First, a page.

The Creative Self Help Centre (CSHC) is just one initiative, in one province of PNG that is worthy of recognition for the amazing work that it is doing. The scope of the centre in Madang is broad and all encompassing, bringing together young people with hearing, vision, physical, mental, and emotional problems. And at this time of year what better opportunity to reflect on a vital service that brings exceptional people together to support them in achieving their potential.
With a close relationship with VSO, I came into contact with the incredible work being done by the centre early in my Papua New Guinean experience. I was astonished by the dedicated team providing education and support to such a wide spectrum of people living with disability in a country that has little infrastructure to support these individuals.
The CSHC was established in 1978 to help people with disabilities to make choices freely to determine their own futures. The province has a population of approximately 400,000 people, of which about 15% (60,000) people are living with a disability. This significant minority lacks access to education, health, and rehabilitation services that will enable them to live independently.
The centre promotes inclusive education, rehabilitation services, helps reduce attitudinal barriers to people with disability so that they can fully participate in society, ensures that people with disability are at the centre of interventions affecting their lives, and helps promote the development and implementation of policies that support people with disabilities. CSHC follows the principle of ‘nothing about us, without us’ believing that people with disabilities should wherever possible be the drivers of any intervention that is working towards a more inclusive society. They follow a rights based approach to all their work striving to ensure the centre is increasingly run and supported by people with disabilities. They focus their work on giving people with disabilities the skills and knowledge to take control of decisions affecting their lives.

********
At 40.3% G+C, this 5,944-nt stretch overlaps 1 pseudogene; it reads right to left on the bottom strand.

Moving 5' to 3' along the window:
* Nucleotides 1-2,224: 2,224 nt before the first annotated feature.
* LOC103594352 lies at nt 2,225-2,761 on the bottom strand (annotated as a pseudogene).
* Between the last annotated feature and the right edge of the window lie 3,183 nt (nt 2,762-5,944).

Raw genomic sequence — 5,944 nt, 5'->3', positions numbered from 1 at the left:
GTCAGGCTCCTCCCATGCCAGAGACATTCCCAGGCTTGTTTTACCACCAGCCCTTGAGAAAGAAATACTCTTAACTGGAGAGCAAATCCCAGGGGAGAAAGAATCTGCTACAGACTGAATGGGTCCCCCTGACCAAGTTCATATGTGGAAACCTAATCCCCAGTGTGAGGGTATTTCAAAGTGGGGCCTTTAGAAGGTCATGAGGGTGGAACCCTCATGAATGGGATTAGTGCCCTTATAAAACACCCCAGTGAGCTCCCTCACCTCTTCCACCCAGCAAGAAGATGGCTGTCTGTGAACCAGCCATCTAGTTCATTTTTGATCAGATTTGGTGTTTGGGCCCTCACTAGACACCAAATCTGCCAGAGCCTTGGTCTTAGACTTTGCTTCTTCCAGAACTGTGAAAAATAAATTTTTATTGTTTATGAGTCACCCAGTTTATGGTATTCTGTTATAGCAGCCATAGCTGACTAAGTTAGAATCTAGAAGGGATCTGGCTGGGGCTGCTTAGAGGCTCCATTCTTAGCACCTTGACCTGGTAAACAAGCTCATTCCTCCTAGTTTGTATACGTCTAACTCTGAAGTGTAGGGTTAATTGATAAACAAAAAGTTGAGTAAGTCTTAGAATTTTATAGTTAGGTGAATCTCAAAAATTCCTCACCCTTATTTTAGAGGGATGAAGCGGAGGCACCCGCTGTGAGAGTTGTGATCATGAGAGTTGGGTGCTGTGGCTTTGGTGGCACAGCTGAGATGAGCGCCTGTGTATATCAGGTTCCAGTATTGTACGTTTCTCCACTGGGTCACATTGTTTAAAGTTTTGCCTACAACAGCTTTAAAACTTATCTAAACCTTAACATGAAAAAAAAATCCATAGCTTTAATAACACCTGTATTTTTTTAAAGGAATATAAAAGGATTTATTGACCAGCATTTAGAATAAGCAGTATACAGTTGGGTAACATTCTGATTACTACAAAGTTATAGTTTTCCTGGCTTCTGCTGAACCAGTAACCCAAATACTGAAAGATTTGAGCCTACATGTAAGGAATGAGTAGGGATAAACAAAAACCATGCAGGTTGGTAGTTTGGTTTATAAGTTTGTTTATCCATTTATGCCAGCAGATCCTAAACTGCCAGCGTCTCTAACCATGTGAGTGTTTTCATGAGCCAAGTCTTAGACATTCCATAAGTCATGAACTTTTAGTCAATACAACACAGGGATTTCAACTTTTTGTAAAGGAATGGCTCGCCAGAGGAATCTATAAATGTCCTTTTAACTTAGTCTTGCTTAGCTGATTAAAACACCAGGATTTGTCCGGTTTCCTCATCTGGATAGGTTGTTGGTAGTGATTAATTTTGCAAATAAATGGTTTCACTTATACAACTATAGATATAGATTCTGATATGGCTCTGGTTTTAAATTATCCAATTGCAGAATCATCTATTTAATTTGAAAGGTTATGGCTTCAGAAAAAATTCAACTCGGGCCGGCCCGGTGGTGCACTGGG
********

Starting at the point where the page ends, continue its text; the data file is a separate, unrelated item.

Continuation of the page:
It strives through challenges and is currently working with a skeleton staff of three dedicated teachers who support the centre’s 100 clients with a special education programme that aims to integrate the young people into the mainstream school system, as well as a network of people providing community based rehabilitation services for 650 people living within five outreach zones. The sheer scale of the work being done is hard to imagine with such limited funds and resources.
Despite the fact that this amazing place exists, there are still major barriers to the treatment of people with disabilities. I was told that the Christmas show was extremely poorly attended and that many parents don’t come to support their children (preferring to go to the graduations of their able bodied youngsters). Despite flying back from a shoot that morning I needed no more convincing that I wanted to attend this special occasion.
With even the invited guests not making an appearance, I happily took on the role and gave an impromptu speech (something that within PNG occasions there are plenty of!). The morning was a pleasure with the young people acting, singing, signing, and dancing. It was lovely to see such confidence and friendship amongst all of the smiley faces. From Fijian dancing, to some of the young people signing verses from the bible, and a fully costumed Christmas nativity performance, it really showcased the inclusivity of the centre. Long may this special place continue to support these inspiring young people, offering them much brighter futures.
For more information on CSHC go to: creativeselfhelp.weebly.com